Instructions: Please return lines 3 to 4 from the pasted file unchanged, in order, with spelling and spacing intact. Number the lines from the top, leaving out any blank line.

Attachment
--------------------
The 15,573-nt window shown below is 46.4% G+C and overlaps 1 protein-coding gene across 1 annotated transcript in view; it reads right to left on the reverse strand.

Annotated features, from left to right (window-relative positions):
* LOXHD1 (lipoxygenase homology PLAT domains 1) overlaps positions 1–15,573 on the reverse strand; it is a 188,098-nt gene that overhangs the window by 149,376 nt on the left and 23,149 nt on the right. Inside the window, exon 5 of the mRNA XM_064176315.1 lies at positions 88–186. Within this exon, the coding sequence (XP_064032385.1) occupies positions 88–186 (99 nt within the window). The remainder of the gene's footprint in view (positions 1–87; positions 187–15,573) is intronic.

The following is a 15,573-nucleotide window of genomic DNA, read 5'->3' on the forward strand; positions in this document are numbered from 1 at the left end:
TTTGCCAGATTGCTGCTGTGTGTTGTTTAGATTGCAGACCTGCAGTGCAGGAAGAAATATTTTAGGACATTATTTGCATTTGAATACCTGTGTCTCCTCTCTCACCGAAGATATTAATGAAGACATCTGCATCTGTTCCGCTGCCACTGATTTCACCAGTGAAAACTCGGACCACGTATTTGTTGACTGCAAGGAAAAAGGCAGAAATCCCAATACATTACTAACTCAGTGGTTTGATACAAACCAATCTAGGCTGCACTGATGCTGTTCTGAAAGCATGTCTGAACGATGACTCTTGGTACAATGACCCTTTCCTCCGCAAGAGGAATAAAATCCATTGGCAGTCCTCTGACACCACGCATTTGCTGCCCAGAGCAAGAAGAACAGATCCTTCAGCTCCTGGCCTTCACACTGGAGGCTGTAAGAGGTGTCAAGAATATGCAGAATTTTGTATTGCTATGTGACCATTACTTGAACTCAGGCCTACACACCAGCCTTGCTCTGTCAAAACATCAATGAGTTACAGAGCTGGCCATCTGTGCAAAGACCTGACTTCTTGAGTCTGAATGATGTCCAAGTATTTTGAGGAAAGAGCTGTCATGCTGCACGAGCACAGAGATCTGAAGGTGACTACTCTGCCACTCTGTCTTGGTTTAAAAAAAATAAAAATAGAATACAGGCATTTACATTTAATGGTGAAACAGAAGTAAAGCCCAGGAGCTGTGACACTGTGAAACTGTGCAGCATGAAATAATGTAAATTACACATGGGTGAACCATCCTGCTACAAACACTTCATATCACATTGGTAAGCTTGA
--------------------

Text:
* LOXHD1 (lipoxygenase homology PLAT domains 1) overlaps positions 1–15,573 on the reverse strand; it is a 188,098-nt gene that overhangs the window by 149,376 nt on the left and 23,149 nt on the right. Inside the window, exon 5 of the mRNA XM_064176315.1 lies at positions 88–186. Within this exon, the coding sequence (XP_064032385.1) occupies positions 88–186 (99 nt within the window). The remainder of the gene's footprint in view (positions 1–87; positions 187–15,573) is intronic.

The following is a 15,573-nucleotide window of genomic DNA, read 5'->3' on the forward strand; positions in this document are numbered from 1 at the left end: